FAQ for Denmark in English

What type of business (business format) can you set up in this country and what are the differences?  

You can set up as a sole trader, a partnership, a private limited company or a public limited company. 

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A sole trader (enkeltmandsvirksomhed) means that the finances of the business are also your private finances (though you should keep the business accounts separate). If the business makes a loss, then you as the owner and a private person are not protected. This means that everything that you own as a private person, can be used to cover losses in the business and that includes your house if you own one. 

The conditions are the same in a partnership (interessantskab) except that in this case you are working with one or more partners and have signed a partnership agreement that covers for example how much each partner own of the business. Your company name will end with the letters I/S.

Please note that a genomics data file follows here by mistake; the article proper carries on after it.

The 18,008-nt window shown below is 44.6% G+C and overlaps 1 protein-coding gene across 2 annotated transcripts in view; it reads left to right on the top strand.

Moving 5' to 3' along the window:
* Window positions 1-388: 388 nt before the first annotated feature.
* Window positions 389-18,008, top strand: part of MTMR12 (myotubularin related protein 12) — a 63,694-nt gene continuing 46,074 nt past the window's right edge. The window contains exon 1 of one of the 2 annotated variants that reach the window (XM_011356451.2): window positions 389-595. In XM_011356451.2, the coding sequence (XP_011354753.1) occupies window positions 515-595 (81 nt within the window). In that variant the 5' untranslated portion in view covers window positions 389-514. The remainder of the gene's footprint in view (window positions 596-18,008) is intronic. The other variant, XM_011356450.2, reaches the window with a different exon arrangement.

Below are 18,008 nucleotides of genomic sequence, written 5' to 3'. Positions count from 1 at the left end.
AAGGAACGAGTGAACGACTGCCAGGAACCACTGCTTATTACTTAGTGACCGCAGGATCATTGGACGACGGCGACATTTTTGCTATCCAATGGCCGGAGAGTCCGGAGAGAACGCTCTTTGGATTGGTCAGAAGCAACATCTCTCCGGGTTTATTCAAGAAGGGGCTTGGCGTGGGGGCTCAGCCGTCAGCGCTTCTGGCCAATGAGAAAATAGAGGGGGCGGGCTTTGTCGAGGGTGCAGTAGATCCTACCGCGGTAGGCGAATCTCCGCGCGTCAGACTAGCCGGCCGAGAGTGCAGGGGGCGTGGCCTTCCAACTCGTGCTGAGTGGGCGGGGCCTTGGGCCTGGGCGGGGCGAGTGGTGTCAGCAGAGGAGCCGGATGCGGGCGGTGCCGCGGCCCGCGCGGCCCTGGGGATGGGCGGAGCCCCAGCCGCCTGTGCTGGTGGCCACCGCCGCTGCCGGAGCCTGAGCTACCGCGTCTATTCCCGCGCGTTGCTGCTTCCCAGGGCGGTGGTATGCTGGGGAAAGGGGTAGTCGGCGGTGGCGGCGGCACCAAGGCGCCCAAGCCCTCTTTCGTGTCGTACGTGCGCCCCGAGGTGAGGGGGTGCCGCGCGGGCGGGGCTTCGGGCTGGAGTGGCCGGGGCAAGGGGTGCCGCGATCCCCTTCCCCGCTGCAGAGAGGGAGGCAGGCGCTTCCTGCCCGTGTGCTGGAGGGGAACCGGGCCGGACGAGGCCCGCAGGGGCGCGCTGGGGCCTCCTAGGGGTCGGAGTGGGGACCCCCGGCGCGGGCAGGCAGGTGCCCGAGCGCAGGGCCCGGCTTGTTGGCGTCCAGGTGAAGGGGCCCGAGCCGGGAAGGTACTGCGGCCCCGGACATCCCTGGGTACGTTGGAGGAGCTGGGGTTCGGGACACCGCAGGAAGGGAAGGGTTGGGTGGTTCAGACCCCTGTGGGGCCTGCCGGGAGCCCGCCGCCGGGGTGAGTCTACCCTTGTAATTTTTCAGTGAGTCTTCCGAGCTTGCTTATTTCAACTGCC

In a private limited company, this means that you as a private person and the company are seen as completely separate entities according to the law. So, if your company makes a loss, then people and organisations which are owed money by your company cannot make a claim on your private assets to recover that money. Your company name will end with the letters ApS to warn anyone doing business with you that they can only recover assets from the company. You are required to put in at least 50,000 Danish crowns to start this type of business.

Note that a special type of start-up company format called iværksætterselskab, IVS, has been abolished and that it is no longer possible to set up a limited company in this way. IVS was a cheap way of setting up a limited company requiring only one Danish crown to set up.

You can find more information about the different business types in English here: https://www.startupsvar.dk/registration-of-business